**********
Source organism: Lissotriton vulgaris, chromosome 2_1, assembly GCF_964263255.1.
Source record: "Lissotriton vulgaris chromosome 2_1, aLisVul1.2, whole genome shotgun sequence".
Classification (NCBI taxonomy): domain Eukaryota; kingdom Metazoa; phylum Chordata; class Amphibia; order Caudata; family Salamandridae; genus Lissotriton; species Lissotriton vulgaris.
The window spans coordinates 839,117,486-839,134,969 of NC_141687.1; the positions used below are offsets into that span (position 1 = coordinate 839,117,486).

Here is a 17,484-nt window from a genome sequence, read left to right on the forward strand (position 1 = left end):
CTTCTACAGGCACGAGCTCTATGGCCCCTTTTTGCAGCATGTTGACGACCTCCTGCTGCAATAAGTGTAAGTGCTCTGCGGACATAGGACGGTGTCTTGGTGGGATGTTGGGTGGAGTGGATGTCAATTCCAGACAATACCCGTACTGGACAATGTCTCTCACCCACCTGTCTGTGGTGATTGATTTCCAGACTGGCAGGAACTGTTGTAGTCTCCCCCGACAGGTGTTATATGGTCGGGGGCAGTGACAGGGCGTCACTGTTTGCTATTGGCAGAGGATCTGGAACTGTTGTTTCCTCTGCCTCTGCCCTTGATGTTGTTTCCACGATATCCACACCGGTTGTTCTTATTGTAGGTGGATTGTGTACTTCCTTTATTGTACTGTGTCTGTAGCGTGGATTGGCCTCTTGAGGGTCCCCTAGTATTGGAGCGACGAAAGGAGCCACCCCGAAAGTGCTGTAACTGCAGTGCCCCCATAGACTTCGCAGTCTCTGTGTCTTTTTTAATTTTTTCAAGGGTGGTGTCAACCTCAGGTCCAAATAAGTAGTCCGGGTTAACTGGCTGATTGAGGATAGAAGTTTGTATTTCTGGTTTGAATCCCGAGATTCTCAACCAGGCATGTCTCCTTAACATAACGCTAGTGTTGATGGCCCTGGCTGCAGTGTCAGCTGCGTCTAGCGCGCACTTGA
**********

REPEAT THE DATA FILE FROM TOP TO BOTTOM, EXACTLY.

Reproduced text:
Source organism: Lissotriton vulgaris, chromosome 2_1, assembly GCF_964263255.1.
Source record: "Lissotriton vulgaris chromosome 2_1, aLisVul1.2, whole genome shotgun sequence".
Classification (NCBI taxonomy): domain Eukaryota; kingdom Metazoa; phylum Chordata; class Amphibia; order Caudata; family Salamandridae; genus Lissotriton; species Lissotriton vulgaris.
The window spans coordinates 839,117,486-839,134,969 of NC_141687.1; the positions used below are offsets into that span (position 1 = coordinate 839,117,486).

Here is a 17,484-nt window from a genome sequence, read left to right on the forward strand (position 1 = left end):
CTTCTACAGGCACGAGCTCTATGGCCCCTTTTTGCAGCATGTTGACGACCTCCTGCTGCAATAAGTGTAAGTGCTCTGCGGACATAGGACGGTGTCTTGGTGGGATGTTGGGTGGAGTGGATGTCAATTCCAGACAATACCCGTACTGGACAATGTCTCTCACCCACCTGTCTGTGGTGATTGATTTCCAGACTGGCAGGAACTGTTGTAGTCTCCCCCGACAGGTGTTATATGGTCGGGGGCAGTGACAGGGCGTCACTGTTTGCTATTGGCAGAGGATCTGGAACTGTTGTTTCCTCTGCCTCTGCCCTTGATGTTGTTTCCACGATATCCACACCGGTTGTTCTTATTGTAGGTGGATTGTGTACTTCCTTTATTGTACTGTGTCTGTAGCGTGGATTGGCCTCTTGAGGGTCCCCTAGTATTGGAGCGACGAAAGGAGCCACCCCGAAAGTGCTGTAACTGCAGTGCCCCCATAGACTTCGCAGTCTCTGTGTCTTTTTTAATTTTTTCAAGGGTGGTGTCAACCTCAGGTCCAAATAAGTAGTCCGGGTTAACTGGCTGATTGAGGATAGAAGTTTGTATTTCTGGTTTGAATCCCGAGATTCTCAACCAGGCATGTCTCCTTAACATAACGCTAGTGTTGATGGCCCTGGCTGCAGTGTCAGCTGCGTCTAGCGCGCACTTGA